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Moving from Fedora to Ubuntu - Technical Blog of Richard Hughes

Richard Hughes
Date: 2006-10-19 15:18
Subject: Moving from Fedora to Ubuntu
Security: Public
With a little regret, I'm writing this blog entry. These are my opinions only.

Ever since I've been a Linux user (and now developer) I've stuck with Redhat and Fedora.
Back in 2002 I was happily using Redhat 8.0, then 9, then FC1, FC2, FC3, FC4, FC5 as each were released.

I don't tend to install "distro-of-the-month" as Fedora always did what I needed.
Recently, Fedora has been annoying me (yes, I know some have solutions).
  • YUM, pirut and yum-updatesd seem to want to fight with each other all the time. This stuff should just work but the interaction seems very immature.
  • It's a pain in the arse to use proprietary drivers (some hardware you don't get to choose).
  • Sometimes I need to access NTFS stuff on my windows partition.
  • Fedora Extras is growing all the time, but it is still no match to the packagers of debian.
  • A single broken rpm/yum transaction hoses my entire system.
  • Mirror balancing never worked, and often the yum update would just fail or worse, hang.
  • I was compiling kernel.org kernels by hand to get all my hardware working.
  • Upgrading from stable version to stable version / rawhide using yum sometimes breaks horribly.
So I gave Ubuntu Edgy 2 weeks on my new laptop, vowing to return to Fedora if I found I couldn't do certain things.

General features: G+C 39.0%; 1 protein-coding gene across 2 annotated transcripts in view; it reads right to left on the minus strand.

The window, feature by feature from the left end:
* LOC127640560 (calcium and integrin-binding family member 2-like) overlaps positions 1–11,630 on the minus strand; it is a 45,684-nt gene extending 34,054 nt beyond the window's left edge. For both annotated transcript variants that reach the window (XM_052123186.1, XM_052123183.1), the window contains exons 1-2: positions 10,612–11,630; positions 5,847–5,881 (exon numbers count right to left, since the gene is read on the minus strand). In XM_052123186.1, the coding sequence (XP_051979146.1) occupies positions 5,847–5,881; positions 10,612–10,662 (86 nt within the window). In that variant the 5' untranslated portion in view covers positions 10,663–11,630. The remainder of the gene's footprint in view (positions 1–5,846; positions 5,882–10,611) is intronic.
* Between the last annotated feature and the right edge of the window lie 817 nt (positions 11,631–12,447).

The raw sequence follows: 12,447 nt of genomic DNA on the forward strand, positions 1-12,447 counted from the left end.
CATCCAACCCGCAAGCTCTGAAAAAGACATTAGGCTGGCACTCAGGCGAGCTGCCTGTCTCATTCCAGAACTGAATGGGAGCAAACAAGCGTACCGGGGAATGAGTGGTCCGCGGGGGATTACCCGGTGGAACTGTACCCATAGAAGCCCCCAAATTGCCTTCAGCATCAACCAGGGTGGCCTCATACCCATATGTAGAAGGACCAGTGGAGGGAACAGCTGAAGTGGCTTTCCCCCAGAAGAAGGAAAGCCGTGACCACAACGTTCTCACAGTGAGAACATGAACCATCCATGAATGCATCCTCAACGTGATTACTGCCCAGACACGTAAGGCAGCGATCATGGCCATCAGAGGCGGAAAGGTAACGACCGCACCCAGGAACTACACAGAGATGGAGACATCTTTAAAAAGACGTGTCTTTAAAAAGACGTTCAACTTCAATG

Things that have been great:
  • Hardware that just works, or that works correctly after installing firmware.
  • apt-get, it's faster that yum and seems to just work, Plus no meta-data downloading just to install one quick package.
  • NTFS volumes that work out of the box.
  • No arguing over what belongs in extras and core.
  • One CD installer, that doubles as a live CD. This is amazing.
  • The concept of soft-deps, i.e. where a package can "suggest" another but not depend on it. Very sane IMO.
  • Ability to install modified DSDT easily without hacking the kernel.
  • More random oddball packages (that I need for Uni) than in extras.
  • Less licence hassle. Yup, enable the multiverse and restricted repo, and done.
  • Synaptic. It's so much more mature than pirut. And it's easy and quick to use.
  • Community response. I've got better response from Ubuntu dev's in launchpad than I did in Redhat bugzilla.
  • Sane menus. I want to see Firefox and Evolution in my menus rather than "Web browser" and "Email"
  • Boot speed. Not sure what the Ubuntu guys have done, but it's 4 seconds quicker to get me to the login window.
Things that have been less great:
  • Less patches tend to go upstream from Ubuntu than Fedora in my opinion.
  • Compiling a .deb seems very complicated to me compared to a .rpm.
  • No compiz support out of the box.
  • The horror of xorg.conf is back. Fedora seemed to detect stuff automatically which is more sane.
  • No root user. Not sure this is a good thing or a bad thing. sudo seems to do what I want.
  • The grub screen is hideous compared to the Fedora boot artwork. (bug filed)
  • The Ubuntu shutdown is slower by one second.
So, after a couple of weeks, I can't imagine going back to Fedora, which is a little bit worrying.